Why Obsessive-Compulsive Disorders are on the rise during the COVID-19 pandemic

Anxiety
By Team Felicity
Fri May 14 2021

Why Obsessive-Compulsive Disorders are on the rise during the COVID-19 pandemic

By Shreya Durve, MBBS Student

 

With the world swirling through a roller coaster, and no end in sight, the virus isn’t the only issue experts are worried about.

With a lack of resources and staff, and the world shifted to the constrict of our four walls, we are soon going to be facing the post-pandemic mental health crisis. 

Amongst all the sufferers of various mental health disorders, one of the hardest-hit communities, are those with a history of Obsessive-compulsive disorders.

What is an Obsessive-Compulsive Disorder? 

As the name suggests, Obsessive-compulsive Disorder or OCD consists of Obsessions and Compulsions in varying proportions. 

Obsessions: Repeated unwanted thoughts or sensations eg: Undue awareness of normal sensations or the constant fear of hurt or pain to yourself or others.  

Compulsions: Urge to do something over and over again eg: Counting items like the number of steps you take or the need to repeatedly engage in cleaning activities or disinfection.

Criteria for diagnosis 

Not all obsessions and compulsions manifest as OCD and it is important to differentiate between the same. 

  1. Take up at least an hour of the day 
  2. Are beyond the control of the Individual  
  3. Aren’t enjoyable 
  4. Interfere with your day-to-day activities, work, and social life. 

The Rising Wave of COVID

Besides new cases of OCD emerging due to the emphasis on hygiene and fear of death due to the ongoing pandemic, persons who have been previously cured of the disorder are also showing increased rates of relapses. 

Some vulnerable types of OCDs are more prone to the effects of the COVID-19 hygiene and isolation protocols. They are as follows:

  1. The "Washers": The persons whose previous compulsions and obsessions involved cleaning or disinfection activities such as constant hand washing, cleaning surfaces repeatedly, fear of touching doorknobs, are one the worst affected groups. This happens not only because of the increasingly stricter hygiene protocols but also because their actions and thoughts are masked due to the normalization of the same.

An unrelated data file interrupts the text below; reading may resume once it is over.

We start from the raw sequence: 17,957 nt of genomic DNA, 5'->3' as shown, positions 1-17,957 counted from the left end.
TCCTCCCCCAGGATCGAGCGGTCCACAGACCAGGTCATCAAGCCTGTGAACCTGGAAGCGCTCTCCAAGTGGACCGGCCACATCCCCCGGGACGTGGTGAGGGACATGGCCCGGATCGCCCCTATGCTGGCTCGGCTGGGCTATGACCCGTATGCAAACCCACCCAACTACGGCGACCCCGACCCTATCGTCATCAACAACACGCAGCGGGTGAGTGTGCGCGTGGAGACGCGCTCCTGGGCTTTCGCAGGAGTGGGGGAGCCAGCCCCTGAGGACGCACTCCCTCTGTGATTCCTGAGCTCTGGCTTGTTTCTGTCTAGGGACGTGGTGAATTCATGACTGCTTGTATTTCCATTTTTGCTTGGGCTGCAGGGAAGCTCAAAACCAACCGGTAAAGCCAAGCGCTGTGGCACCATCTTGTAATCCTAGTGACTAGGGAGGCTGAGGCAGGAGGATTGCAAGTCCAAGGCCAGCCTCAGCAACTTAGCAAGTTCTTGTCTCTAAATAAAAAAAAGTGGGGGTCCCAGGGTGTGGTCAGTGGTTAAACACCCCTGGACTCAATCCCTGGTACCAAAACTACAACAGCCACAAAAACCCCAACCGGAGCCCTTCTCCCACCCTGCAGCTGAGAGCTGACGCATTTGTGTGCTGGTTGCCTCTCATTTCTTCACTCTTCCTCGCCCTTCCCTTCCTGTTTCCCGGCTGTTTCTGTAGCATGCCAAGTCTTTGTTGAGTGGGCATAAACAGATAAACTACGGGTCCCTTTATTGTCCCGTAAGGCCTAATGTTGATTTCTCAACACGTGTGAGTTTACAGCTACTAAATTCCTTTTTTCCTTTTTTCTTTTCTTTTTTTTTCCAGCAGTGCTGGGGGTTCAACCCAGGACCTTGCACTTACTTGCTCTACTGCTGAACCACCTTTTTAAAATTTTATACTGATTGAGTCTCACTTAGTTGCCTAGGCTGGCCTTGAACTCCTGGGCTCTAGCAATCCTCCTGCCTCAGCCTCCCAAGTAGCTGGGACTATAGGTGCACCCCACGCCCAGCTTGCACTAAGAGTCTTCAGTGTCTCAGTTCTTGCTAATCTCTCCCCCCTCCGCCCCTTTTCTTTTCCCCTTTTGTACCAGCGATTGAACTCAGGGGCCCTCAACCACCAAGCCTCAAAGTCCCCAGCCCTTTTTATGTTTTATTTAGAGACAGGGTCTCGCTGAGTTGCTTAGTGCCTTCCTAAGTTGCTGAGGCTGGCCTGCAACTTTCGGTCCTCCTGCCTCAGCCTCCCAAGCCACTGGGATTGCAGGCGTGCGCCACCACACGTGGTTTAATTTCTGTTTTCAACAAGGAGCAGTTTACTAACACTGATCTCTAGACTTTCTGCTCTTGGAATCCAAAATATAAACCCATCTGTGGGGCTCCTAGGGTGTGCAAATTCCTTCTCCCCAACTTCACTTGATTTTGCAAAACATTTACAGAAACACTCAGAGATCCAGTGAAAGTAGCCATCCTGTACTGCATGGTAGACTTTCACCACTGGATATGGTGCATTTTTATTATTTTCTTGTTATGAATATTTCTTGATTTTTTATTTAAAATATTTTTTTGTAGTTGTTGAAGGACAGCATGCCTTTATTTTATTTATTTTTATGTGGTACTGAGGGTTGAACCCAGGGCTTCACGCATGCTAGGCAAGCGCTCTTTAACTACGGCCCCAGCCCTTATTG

2. The "Perfectionists": The persons who have a need to be perfect in many aspects of their life are also one of the affected groups due to the need to be “proper” and “effective” in stopping the spread.
  3. Those who struggle with thoughts of harming others: These kinds of persons will have increased fears of infecting others and harming them, contributing to the intrusive thought process.

What fuels the problem of OCD further? 

The primary idea that the current situation calls for stricter action to curb the health crisis, doesn’t help matters. People don’t mind the excess protocols being followed and hence don’t point out obsessions and compulsions as problematic. People feel that these times call for extreme measures, thereby fuelling the issues faced by the OCD community on a daily basis.

How to improve the situation?

  1. Talk to your therapist/counsellor 
  2. Online support groups 
  3. Making a protocol to follow limiting your need to engage in cleaning or disinfection activities. Try and stick to this protocol and do not add to it - if you feel the need to engage in further activities, talk to your therapist or ask someone for guidance.

Do You Have An Undiagnosed Obsessive-Compulsive Disorder (OCD)?

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